For your consideration: Secondary Architectures in Fedora
jkeating at redhat.com
Wed May 30 16:55:12 UTC 2007
On Wednesday 30 May 2007 12:42:35 David Woodhouse wrote:
> Of course, and we currently strike a balance which is working very well.
> It involves package maintainers at least _looking_ at failures, and
> filing a bug if they end up satisfied that it's an arch-specific issue
> and using ExcludeArch. Then the people who care about the architecture
> in question can watch the FE-ExcludeArch-$ARCH bug and handle anything
> which comes up.
> It's working _extremely_ well at the moment -- there really seems to be
> no reason to change it. In the relatively rare case where a failure
> really is an arch-specific issue and not just a package bug, it's easy
> enough for the package maintainer to file the bug and exclude the
> offending architecture.
> Build failures should _always_ be investigated, at at _least_ a cursory
> level, before letting the affected packages get into the repository.
> To require anything less than that is completely batshit insane.
It's working well because there is exactly one "secondary"ish arch, and that's
ppc. Although one could argue that x86_64 is one, but not really. And ppc
has you, plus a few others that are extremely vigilant about fixing things.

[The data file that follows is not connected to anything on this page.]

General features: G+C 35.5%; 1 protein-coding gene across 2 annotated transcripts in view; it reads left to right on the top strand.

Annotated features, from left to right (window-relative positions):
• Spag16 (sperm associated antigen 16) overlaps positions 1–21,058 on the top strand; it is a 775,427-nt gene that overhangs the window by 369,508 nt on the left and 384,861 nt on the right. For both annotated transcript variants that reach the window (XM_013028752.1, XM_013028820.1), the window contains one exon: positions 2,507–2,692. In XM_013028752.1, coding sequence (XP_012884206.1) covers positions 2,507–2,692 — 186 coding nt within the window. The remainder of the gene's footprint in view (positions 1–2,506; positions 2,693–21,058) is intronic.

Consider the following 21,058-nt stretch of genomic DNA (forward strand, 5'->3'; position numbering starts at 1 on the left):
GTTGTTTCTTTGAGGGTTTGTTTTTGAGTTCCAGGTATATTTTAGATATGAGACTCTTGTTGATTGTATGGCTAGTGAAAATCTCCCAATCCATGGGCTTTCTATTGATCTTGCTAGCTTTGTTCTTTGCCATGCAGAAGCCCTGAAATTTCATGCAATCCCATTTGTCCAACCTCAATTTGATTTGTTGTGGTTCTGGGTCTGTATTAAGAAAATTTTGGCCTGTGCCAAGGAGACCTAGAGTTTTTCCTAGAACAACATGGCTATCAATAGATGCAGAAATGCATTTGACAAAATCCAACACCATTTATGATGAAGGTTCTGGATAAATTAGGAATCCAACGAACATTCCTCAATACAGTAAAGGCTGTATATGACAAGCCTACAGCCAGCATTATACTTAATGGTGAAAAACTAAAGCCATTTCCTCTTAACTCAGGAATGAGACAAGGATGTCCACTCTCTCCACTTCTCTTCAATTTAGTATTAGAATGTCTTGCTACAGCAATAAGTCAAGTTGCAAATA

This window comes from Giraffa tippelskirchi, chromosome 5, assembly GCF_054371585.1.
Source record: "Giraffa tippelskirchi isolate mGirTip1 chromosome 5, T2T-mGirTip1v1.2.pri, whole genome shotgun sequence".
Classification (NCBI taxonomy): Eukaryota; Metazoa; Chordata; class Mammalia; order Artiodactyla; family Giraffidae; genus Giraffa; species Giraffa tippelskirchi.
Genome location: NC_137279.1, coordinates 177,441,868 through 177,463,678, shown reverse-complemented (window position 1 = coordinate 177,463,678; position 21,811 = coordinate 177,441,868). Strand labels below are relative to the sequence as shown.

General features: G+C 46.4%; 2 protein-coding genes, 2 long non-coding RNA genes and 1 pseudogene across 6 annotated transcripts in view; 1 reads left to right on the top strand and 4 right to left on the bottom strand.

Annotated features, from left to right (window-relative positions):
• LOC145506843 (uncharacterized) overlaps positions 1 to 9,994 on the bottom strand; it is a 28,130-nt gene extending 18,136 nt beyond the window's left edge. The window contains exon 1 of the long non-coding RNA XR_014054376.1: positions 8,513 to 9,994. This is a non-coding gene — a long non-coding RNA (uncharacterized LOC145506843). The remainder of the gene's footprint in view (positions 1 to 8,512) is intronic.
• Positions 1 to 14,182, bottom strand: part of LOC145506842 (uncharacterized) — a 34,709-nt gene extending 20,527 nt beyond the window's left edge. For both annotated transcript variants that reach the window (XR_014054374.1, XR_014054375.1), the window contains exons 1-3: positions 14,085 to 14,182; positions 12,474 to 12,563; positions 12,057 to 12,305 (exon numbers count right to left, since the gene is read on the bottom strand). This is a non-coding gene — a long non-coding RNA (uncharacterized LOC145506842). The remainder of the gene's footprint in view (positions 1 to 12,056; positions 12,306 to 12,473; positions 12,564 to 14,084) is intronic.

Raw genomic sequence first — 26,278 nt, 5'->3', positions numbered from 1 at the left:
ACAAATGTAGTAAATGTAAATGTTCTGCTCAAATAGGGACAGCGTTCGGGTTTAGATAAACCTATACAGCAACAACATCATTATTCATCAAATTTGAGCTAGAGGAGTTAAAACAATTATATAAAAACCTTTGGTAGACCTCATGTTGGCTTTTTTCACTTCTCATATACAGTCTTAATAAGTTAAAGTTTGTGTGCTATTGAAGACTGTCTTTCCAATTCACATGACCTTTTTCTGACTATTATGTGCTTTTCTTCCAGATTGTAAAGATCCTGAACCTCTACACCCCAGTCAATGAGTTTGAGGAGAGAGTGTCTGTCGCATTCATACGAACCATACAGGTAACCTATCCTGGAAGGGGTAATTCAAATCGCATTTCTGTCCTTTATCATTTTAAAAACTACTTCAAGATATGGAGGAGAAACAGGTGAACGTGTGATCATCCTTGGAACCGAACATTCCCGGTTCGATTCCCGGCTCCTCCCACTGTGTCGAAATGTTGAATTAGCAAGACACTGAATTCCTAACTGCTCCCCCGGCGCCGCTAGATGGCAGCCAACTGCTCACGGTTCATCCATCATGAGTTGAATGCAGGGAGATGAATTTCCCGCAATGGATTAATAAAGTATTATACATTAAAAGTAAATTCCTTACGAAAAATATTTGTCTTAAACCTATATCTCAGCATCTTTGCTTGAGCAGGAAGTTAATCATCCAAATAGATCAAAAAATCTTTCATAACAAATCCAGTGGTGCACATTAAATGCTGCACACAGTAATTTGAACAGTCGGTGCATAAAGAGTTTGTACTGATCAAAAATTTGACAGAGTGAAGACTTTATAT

What we're talking about with this new policy is opening it up for say s390
to be a secondary arch. Arm. ia64. Alpha. That's just 4 off the top of my
head. Now you're going to make every build wait for 4 other downstream build
systems to build, if they can, when they can, before a package build can
be 'complete' for anything, including the primary arches. You're expecting a
maintainer to care that his/her build of frobitz failed on arm, of which
(s)he has exactly 0 exposure to, and be able to either fix it, get in touch
with the arch maintainer who may be offline at the time, or waste more
time/effort by throwing in another ExcludeArch.
Or, we let the secondary arches pick up actually completed builds from the
primary arches, build them when they can, if they fail alert anybody
necessary and maybe even auto file a bug. It will be up to that arch to fix
things, but it will not slow down the primary arches from continuing on and
marching forward. We have extremely short release cycles and can't be
stymied by an arch that just isn't keeping up.
Release Engineer: Fedora
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